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What is saponification?
The term saponification is the name given to the chemical reaction that occurs when a vegetable oil or animal fat is mixed with a strong alkali. The products of the reaction are two: soap and glycerin. Water is also present, but it does not enter into the chemical reaction. The water is only a vehicle for the alkali, which is otherwise a dry powder. The name saponification literally means "soap making". The root word, "sapo", is Latin for soap.
Definition: Usually, a process by which these greasy materials, triesters called triglycerides are reacted with sodium or potassium hydroxide to produce glycerol and a fatty acid salt, called 'soap'.

Emulsification: meaning
The process of dispersing one liquid in a second immiscible liquid; the largest group of emulsifying agents are soaps, detergents, and other compounds, whose basic structure is a paraffin chain terminating in a polar group.

What is a Sequestering Agent? A sequestering or chelating agent is a complex forming auxiliary chemical with metals such as Iron, Copper, Nickel, Zinc and Magnesium that are present in water and affects the textile processing in many way. Certain organic compounds are capable of forming coordinate bonds with metals through two or more atoms of the organic compound; such organic compounds are called chelating agents. The compound formed by a chelating agent and a metal is called a chelate. A chelating agent that has two coordinating atoms is called bidentate; one that has three, tridentate; and so on. EDTA, or ethylenediaminetetraacetate, (O2CH2)2NCH2CH2N(CH2CO2)2, is a common hexadentate chelating agent. Chlorophyll is a chelate that consists of a magnesium ion joined with a complex chelating agent; heme, part of the hemoglobin in blood, is an iron chelate. Chelating agents are important in textile dyeing, water softening, and enzyme deactivation and as bacteriocides. How one can test the strength of a sequestering or chelating agent? We can test the strength of a chelating agent by a simple method! - (Volumetric Estimation of Sequesteriing Agents) Make a solution of Calcium Carbonate or Calcium Sulphate in distilled water. Say for example dissolve 500 mg of Analar grade Calcium Carbonate in pure distilled water of 1 liter. So you have prepared a known solution of 500 ppm of hardness. Ascertain the hardness by regular EDTA and Erchrome Black indicator method.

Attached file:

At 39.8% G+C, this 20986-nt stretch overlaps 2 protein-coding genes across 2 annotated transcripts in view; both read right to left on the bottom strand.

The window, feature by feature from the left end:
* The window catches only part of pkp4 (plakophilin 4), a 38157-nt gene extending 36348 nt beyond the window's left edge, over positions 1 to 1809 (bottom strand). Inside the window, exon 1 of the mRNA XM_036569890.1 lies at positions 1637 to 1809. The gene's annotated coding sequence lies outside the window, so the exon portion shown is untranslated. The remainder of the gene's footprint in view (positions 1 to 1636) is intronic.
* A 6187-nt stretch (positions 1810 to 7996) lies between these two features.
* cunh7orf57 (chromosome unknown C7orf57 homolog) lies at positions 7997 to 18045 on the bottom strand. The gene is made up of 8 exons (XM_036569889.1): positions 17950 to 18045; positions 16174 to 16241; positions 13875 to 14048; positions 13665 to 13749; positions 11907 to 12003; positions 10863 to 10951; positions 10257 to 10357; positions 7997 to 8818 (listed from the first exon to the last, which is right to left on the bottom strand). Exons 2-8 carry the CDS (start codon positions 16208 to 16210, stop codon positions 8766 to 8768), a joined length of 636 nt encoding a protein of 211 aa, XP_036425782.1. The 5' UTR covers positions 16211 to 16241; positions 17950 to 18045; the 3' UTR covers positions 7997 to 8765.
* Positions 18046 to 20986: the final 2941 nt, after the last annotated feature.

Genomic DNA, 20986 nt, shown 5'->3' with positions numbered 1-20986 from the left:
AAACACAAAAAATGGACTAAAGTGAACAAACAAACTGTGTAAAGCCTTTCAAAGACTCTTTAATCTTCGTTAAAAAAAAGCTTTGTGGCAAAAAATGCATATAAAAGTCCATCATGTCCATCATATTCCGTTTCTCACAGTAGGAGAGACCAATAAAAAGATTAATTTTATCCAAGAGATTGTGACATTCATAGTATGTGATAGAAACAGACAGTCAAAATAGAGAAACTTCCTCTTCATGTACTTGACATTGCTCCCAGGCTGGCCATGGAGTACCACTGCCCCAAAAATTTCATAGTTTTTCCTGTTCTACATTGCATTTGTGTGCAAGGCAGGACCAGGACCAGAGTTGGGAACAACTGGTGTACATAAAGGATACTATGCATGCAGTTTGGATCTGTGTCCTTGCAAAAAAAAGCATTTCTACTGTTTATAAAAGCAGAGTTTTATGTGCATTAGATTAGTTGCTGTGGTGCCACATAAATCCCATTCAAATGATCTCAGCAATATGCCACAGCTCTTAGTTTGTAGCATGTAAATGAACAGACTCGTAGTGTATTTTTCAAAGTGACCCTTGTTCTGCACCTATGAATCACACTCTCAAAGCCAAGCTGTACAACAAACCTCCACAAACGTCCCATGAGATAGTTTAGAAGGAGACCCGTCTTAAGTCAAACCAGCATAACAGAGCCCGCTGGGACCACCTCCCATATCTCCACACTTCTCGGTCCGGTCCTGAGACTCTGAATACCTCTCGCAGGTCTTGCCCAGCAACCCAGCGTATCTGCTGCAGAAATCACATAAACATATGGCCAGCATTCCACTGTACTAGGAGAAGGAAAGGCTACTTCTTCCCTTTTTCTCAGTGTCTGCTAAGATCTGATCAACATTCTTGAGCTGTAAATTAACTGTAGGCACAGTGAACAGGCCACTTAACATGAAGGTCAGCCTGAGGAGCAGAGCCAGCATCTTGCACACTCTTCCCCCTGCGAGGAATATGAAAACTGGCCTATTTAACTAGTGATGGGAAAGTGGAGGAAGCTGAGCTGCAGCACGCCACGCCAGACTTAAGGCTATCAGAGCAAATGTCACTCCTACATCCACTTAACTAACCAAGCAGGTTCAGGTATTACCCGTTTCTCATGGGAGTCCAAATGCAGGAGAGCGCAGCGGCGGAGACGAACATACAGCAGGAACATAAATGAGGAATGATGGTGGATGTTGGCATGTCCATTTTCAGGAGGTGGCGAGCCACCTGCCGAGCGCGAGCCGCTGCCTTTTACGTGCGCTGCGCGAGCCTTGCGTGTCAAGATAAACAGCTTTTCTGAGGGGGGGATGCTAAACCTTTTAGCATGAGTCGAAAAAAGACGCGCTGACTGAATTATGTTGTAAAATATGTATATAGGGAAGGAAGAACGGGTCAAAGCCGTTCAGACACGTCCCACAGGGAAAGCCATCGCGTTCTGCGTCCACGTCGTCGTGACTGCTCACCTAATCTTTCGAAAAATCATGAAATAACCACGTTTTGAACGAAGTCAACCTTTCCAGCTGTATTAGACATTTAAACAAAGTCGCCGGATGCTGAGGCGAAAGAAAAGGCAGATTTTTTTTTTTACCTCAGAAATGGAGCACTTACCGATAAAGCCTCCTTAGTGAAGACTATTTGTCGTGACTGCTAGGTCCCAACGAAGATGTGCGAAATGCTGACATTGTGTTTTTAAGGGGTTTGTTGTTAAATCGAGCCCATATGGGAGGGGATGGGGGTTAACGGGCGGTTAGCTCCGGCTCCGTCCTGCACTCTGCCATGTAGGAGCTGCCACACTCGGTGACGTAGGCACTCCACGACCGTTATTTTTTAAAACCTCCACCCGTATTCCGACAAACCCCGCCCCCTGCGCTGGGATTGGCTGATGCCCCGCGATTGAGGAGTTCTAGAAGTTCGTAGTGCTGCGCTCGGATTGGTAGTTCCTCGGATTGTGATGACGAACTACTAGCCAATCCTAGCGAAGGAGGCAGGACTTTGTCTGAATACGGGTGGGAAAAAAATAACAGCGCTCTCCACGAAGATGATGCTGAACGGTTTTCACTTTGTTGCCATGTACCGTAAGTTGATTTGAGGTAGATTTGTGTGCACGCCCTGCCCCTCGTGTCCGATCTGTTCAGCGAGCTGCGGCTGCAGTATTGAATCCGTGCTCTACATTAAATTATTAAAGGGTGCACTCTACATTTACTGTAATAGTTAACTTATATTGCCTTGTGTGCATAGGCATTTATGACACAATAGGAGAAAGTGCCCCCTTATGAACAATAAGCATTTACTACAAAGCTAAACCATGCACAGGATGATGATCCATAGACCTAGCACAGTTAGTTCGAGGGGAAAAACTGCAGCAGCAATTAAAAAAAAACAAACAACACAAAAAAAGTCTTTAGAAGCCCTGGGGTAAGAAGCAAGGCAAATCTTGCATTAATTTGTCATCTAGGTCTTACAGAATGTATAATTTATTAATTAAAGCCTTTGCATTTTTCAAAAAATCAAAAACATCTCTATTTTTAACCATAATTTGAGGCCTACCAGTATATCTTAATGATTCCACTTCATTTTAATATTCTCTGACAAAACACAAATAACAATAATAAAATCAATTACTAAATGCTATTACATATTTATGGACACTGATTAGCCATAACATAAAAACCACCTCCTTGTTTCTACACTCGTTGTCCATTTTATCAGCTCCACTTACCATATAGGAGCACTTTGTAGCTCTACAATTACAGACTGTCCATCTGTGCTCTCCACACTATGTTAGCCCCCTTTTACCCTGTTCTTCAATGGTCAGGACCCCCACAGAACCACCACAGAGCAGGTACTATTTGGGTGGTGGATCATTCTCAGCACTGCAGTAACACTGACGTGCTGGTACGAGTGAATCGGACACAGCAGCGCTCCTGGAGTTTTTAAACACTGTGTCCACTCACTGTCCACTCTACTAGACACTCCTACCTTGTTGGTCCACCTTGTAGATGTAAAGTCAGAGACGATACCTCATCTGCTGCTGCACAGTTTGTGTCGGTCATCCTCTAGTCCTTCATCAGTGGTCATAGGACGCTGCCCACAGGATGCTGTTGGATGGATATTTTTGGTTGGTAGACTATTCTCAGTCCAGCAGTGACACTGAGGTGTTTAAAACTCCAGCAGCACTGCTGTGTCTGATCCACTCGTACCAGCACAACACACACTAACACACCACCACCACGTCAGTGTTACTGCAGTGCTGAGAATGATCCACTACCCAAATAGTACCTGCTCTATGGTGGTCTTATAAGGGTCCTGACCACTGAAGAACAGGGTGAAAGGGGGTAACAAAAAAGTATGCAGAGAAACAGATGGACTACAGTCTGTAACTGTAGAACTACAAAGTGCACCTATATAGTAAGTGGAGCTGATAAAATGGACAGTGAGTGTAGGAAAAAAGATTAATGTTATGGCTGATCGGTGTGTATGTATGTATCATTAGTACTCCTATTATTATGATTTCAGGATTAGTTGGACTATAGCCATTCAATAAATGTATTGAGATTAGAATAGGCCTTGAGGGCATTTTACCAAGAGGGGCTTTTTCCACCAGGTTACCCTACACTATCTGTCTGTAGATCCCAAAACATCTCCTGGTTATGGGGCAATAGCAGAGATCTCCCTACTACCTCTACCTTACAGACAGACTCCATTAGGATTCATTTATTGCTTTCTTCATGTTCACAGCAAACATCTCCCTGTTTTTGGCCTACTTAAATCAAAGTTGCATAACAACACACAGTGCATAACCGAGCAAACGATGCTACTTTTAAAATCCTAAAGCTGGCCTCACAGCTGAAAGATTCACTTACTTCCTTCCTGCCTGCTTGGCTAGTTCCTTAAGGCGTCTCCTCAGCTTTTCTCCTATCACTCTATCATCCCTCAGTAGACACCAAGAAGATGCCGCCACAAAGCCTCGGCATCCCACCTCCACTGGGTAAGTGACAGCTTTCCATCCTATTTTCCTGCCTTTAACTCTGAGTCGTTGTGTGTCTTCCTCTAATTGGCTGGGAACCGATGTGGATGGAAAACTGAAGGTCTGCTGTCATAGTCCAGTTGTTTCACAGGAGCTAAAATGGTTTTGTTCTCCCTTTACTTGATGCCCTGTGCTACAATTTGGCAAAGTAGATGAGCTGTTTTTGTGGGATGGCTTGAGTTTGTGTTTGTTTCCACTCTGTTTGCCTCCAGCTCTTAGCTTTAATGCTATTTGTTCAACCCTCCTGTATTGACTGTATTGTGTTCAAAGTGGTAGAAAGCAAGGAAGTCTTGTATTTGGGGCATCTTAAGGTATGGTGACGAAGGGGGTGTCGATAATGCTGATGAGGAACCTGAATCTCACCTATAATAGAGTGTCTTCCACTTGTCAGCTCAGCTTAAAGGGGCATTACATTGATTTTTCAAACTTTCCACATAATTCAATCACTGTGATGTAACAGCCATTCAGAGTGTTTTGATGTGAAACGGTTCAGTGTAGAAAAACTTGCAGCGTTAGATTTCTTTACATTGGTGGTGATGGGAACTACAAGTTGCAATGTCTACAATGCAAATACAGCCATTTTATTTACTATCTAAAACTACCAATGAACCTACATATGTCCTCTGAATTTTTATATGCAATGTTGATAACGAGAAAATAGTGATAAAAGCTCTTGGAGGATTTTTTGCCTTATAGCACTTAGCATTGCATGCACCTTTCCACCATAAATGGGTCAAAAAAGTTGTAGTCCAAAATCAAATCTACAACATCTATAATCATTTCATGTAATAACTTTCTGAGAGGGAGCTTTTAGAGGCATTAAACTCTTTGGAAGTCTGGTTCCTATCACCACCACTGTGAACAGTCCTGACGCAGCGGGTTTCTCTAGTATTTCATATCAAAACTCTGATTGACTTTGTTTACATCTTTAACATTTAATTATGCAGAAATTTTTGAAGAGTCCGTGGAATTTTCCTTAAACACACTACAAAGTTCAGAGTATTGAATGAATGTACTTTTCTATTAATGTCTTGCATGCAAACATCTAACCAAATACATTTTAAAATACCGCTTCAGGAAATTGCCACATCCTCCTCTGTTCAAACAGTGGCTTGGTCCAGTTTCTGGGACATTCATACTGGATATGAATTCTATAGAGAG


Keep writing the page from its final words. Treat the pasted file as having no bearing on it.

Now take a 10ml micro-burette and fill it with the solution of Sequestering agent. Titrate and find out the end point. If 5 ml of a particular brand of sequestering agent is required to treat 1 liter of 500 ppm water, then the Chelating value (CV) of this sequestering agent is 1. If 1 ml if enough to reach end point the CV is 5. Normally the textile sequestering agents are supplied with CV of 1 to 3 and priced accordingly. Some more reference about Sequestering Agents: .Chelating agents are used to eliminate water hardness and heavy metals, such as iron and copper which can affect the scouring process. These agents bind polyvalent cations such as calcium and magnesium in water and in fibres, thus preventing the precipitation of soaps. If polyvalent ions are present, insoluble soaps may form, settle on the fabric and produce resist spots. There are four major types of sequestering agents to choose from: inorganic polyphosphates, aminocarboxylic acids, organophosphonic acids, and hydroxycarboxylic acids. The inorganic polyphosphates such as sodium tripolyphosphate and sodium hexametaphosphate are probably the best overall in that in addition to sequestering most metals they also aid in cleansing the fibres. They may, however, hydrolyze at high temperature and loose their effectiveness. The aminocarboxylic acid types such as ethylenediaminetetraacetic acid (EDTA) are very good in that they sequester most metal ions and are very stable under alkaline conditions. They are the most used types. The organophosphonic acid types such as ethylenediaminetetra (methylene phosphonic acid) are also very effective but comparatively expensive. Oxalates and hydroxycarboxylic acids (citrates, etc.) are excellent for sequestering iron but not effective for calcium and magnesium. In order to quickly and effectively bring the chemicals to the textile material, i.e. to improve their wettability and to ensure that the fibrous impurities will be removed as far as possible, it is necessary to add surfactants with good wetting and washing/emulsifying properties. A surfactant of optimal versatility to be used for preparation, and in particular for the scouring and bleaching processes, ought to meet the following requirements.